1) Get started within 30minute of reading this post. Yes, you can go have your dinner, send the kids to school, pay some bills, but get started immediately. The biggest procrastination is before a project gets started. If you overcome this obstacle, you’re doing better than the other 90% of marketers who are hoping/dreaming for a big stack of money to fall into their laps.
2) Find a successful business model/strategy to make money. I check into a paid forum, PPV Playbook, run by David Ford, every couple of days. In it you will find other guys who were just like you, wanting to get started and are making $100/day, $300/day or $1,000/day profit about 6 months to a year from when they first got started. Take note, that some of them have spent as much as $1,000 or $5,000 to get to where they are. And if you’re asking if it’s worth spending $5,000 or even $10,000 to get to the point of making a measly $100/day profit, I’d say heck yeah. At $3,000/month, you’d cover back your $10,000 investment in a little over 3 months. More importantly, you will have the skills to grow your business from $3,000 to $5,000 then $10,000, then $1,000/day. But only if you’re willing to put in the effort to improve yourself and grow your business.
Even if you read about all these “business in a box” packages out there which claim that all you do is stick a web page on the Internet and start making money, the reality is that they don’t work unless you know how to generate traffic and have these Internet visitors convert into customers. It’s better to build a foundation in the necessary skills, and from there you can choose to either promote someone else’s products (ie: affiliate marketing or CPA marketing) or develop your own offer/product.
“What do you suggest I do next?”
This is a simple strategy, but it will only (more…)
If you haven’t been scammed or conned once in the course of running your internet marketing business, it’s probably a sign that you’re not doing enough.
A couple of weeks ago, Aden Mott posted about getting “ripped off” by Copeac (You can read the post here).
I think the fact that Copeac’s owner, Mike Krongel, posted a personal reply says a lot and based on my past experience in working with Copeac, I’m inclined to see things from Mike’s point of view.
My take on affiliate referral commissions is that you’re at the mercy of the network. I’ve had affiliate managers, and affiliate network owners suggest that I could get higher payouts by setting up a 2nd account and bypassing my referrer and get a higher payout in the process. I’ve not gone through this route and prefer to just give my referrer his due. If a campaign is predicated on being able to get an extra 1% or 5% to break even, then you might need to work on being more creative/innovative and moving away from the arbitrage model to creating more value for the lead.
At the same time, I’ve had referred affiliates whom I’d been getting comfortable referrals from, switch out of the referred account so they could earn a slightly higher payout (or so they were promised). I don’t think there’s much you can do about these situations, they’re a fact of the affiliate/internet marketing life. If you can’t stand the heat, get out of the fire.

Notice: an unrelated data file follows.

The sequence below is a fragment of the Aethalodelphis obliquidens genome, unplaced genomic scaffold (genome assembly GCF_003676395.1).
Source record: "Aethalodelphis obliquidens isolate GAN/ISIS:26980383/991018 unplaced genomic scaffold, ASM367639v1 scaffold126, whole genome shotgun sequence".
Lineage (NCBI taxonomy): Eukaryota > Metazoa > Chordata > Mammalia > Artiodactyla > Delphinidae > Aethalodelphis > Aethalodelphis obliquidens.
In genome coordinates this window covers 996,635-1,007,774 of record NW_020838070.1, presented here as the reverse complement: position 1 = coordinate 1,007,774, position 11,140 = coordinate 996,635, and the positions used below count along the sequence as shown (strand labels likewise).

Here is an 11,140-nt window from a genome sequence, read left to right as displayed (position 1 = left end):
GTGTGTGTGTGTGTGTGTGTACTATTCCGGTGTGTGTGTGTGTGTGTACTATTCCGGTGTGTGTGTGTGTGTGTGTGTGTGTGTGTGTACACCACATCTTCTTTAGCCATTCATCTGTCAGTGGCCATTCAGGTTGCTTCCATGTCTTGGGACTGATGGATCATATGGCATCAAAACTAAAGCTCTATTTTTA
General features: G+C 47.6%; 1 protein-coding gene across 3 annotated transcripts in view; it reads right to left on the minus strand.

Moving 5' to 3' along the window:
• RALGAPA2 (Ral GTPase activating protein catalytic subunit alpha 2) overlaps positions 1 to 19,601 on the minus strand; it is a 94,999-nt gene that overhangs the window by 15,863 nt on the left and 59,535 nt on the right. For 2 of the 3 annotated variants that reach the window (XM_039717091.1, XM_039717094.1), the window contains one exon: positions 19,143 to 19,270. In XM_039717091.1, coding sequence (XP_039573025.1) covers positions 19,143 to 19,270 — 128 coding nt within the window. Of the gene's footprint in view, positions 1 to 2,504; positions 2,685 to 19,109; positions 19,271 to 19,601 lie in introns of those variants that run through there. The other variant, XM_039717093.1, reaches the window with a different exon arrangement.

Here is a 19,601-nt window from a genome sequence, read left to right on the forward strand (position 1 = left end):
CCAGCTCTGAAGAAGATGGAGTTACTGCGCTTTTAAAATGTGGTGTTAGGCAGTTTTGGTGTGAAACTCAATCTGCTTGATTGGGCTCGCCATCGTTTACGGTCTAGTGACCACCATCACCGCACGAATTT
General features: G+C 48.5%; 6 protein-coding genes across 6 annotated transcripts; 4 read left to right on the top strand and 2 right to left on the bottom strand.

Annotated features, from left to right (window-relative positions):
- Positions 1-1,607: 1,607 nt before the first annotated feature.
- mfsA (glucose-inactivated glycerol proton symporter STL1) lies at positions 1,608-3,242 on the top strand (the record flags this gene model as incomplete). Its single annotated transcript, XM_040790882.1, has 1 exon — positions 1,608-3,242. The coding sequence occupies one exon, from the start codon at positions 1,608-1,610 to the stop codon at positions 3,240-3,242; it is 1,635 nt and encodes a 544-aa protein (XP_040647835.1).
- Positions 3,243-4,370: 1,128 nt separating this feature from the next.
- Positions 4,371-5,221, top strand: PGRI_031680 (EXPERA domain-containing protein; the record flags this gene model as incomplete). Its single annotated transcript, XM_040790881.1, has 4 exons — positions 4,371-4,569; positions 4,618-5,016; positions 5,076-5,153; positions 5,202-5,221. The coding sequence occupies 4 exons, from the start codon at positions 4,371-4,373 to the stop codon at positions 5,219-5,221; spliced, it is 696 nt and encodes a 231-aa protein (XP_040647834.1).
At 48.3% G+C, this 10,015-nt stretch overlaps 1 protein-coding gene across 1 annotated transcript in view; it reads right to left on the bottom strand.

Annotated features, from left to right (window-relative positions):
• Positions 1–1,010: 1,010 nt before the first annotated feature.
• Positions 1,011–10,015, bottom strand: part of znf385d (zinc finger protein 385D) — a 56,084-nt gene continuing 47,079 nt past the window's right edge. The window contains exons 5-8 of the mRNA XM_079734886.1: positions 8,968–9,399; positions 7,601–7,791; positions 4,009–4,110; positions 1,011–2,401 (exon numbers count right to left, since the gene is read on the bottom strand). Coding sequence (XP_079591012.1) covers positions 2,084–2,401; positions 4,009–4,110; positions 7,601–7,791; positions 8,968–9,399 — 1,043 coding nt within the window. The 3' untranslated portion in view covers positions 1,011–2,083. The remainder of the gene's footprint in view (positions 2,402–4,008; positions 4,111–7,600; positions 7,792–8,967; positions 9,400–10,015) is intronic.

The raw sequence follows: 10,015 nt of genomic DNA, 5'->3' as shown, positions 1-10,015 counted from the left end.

The majority of CPA networks which had initially offered a 5% referral comm have since reduced the referrals to the 1% to 2% range. In a number of cases, they’ve either discontinued the referral scheme (but still pay out for referred affiliates) and in extreme cases, axed the program altogether. As an affiliate, there’s not really a lot you can do about this, so you can either focus all your effort on building and scaling out campaigns, or develop your own product where you’ll have control over how it’s marketed and its price point.
Being able to manage risks sensibly is part of being a business owner. It might seem fun to aspire to be a network owner, but most don’t see the risks and losses that come with it. Having advertisers who renege on making payment because of lead scrubbing or fold up without possibility of payment. Having to deal with fraud affiliates who stuff thousands of leads each month (which are eventually reversed by the advertiser). Dealing with advertisers who have offers which are obviously scammy or have done the old bait-and-switch with their offers. It’s not all fun and games at the top.
Another friend who markets products on the Internet, had a broker that he was buying products from, suddenly disappear and stop answering his email and phone calls. The amount wasn’t high enough to destroy my friend’s business, but it is still a pain because this issue is delaying a project we’re collaborating on.
I don’t see what’s the point in scamming a couple of thousand bucks each from a couple of people because you might have a little play money for a while, but the world and especially the online world is a small place and it’s going to come back to haunt you.
At the end of the day, integrity and honesty are two traits which will carry you further in this business, and if you choose to play in the murkier adult/gaming/pharma space, then you should be more diligent about managing your risks.